Rubber Duck is an installation created by Dutch artist Florentijn Hofman built to resemble the yellow bath toy. The 16.5-metre giant Rubber Duck arrived in Hong Kong on May 2, 2013, having visited 12 cities, including Sydney, Osaka and Auckland.
Hong Kong team questions production quality of Beijing Rubber Duck
It may be taller and bigger than its Hong Kong compatriot, but a gigantic rubber duckling on show in Beijing looks more like a slightly limp chicken.
The "authentic" Beijing version might not have been produced properly, say the team that made the Hong Kong version. Both ducks were designed by Dutch artist Florentijn Hofman.
The Beijing sculpture floating in the newly constructed Beijing Garden Expo Park has a different beak and a problematic bottom compared to the one that graced Victoria Harbour in May, the Hongkongers said. "The production isn't bad, but it seems that they got a different beak," said Lam Shu-kam, creative director of AllRightsReserved, Hofman's Hong Kong partner.
Jackie Chan Yuk-bong, account director of Meanmax, which oversaw production of the rubber duck in Hong Kong, said the beak appeared to have been sewn in the wrong direction.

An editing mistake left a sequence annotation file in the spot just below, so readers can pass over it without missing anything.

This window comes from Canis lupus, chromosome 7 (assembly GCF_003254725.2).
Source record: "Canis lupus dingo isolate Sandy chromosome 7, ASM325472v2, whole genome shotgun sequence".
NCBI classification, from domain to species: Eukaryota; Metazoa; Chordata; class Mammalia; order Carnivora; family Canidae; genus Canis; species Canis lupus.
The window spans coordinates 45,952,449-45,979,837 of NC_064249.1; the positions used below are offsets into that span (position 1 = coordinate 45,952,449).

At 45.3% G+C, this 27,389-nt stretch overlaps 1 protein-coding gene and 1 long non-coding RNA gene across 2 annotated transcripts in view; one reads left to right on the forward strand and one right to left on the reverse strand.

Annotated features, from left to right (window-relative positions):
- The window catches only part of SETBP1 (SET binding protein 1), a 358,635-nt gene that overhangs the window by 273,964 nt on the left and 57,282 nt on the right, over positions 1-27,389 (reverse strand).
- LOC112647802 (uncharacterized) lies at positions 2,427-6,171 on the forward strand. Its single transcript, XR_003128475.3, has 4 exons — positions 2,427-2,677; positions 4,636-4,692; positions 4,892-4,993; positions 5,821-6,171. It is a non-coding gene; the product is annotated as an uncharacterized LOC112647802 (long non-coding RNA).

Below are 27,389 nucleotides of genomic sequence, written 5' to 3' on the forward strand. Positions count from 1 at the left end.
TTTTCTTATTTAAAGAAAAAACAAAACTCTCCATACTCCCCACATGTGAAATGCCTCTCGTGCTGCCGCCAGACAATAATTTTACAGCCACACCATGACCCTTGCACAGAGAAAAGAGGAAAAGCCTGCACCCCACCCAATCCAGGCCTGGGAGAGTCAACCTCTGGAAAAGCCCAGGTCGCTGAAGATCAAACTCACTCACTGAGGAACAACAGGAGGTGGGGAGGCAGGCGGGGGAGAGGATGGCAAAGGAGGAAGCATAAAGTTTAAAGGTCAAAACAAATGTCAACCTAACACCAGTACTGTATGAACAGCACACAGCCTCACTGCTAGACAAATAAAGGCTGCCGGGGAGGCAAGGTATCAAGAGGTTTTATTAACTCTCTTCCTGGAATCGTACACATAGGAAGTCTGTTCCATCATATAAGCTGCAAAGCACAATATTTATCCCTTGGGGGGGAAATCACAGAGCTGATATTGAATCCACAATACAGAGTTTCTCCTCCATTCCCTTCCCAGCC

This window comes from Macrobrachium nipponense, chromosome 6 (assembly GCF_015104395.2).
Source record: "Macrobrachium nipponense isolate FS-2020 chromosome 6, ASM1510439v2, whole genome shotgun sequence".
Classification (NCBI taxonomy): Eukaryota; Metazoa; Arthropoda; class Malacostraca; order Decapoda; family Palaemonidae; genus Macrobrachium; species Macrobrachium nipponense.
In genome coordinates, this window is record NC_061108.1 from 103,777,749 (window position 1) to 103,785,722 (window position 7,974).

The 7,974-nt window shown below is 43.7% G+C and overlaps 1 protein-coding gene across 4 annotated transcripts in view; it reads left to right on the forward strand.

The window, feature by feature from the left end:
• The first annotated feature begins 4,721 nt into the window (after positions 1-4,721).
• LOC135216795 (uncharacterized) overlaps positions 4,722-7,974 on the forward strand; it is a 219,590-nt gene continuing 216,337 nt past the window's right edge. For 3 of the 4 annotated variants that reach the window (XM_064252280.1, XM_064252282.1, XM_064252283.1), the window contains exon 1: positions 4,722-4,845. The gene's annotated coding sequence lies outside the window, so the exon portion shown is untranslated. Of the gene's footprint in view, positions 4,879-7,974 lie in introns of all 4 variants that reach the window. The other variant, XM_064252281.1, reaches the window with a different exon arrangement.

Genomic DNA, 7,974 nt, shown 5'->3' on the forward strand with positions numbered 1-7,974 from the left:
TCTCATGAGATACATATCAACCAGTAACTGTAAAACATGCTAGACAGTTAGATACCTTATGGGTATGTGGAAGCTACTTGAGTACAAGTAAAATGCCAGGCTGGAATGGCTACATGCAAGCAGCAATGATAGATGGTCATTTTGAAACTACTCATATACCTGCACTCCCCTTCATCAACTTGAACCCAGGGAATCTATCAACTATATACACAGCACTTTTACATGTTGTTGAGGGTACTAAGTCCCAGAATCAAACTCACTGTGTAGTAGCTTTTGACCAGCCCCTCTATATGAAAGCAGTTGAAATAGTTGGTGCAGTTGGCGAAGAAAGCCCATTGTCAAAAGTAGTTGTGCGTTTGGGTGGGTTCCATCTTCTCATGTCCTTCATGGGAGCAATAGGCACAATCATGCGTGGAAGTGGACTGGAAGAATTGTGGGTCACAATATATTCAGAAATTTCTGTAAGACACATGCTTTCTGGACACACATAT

Chan said the pattern of the stitching on the Beijing rubber duck's caused it to look more pointy and sloping downwards, resembling more the beak of a chicken. The Hong Kong version, in contrast, had a more realistic, curved beak like a duck's, he said.
"The wide, plump beak is an iconic feature of the rubber duck," said Chan. "We had problems, too, at the beginning and had to make adjustments during production."
Pictures of the Beijing rubber duck showed it listing to the right, revealing its bottom and exposing a floating stage that kept the rubber duck stable on the water.
However, the floating stage was hidden beneath the water line in the Hong Kong version, said Chan.
Entrance fees of 100 yuan (HK$125) in the Beijing Garden Expo Park and 30 yuan to Summer Palace to see the rubber duck in Beijing also drew criticism, and appear to run counter to Hofman's philosophy on public art.
"First, it must always be shown to the general public ... it's not for private [use]," Hofman told the South China Morning Post in May. He even rejected requests to house the duck at a museum in Japan.
The rubber duck exhibition in Hong Kong was free and was seen by tens of thousands of people. Hofman could not be reached for comment on the Beijing version.
"The rubber duck was not fully inflated on Thursday night for safety concerns, as the weather was pretty rough with thunder and lightning," said Zhang Daping, publicity director of the Beijing International Design Week Organising Committee.
"Its manufacture strictly followed the artist's specifications, so there is no difference to the one in Hong Kong."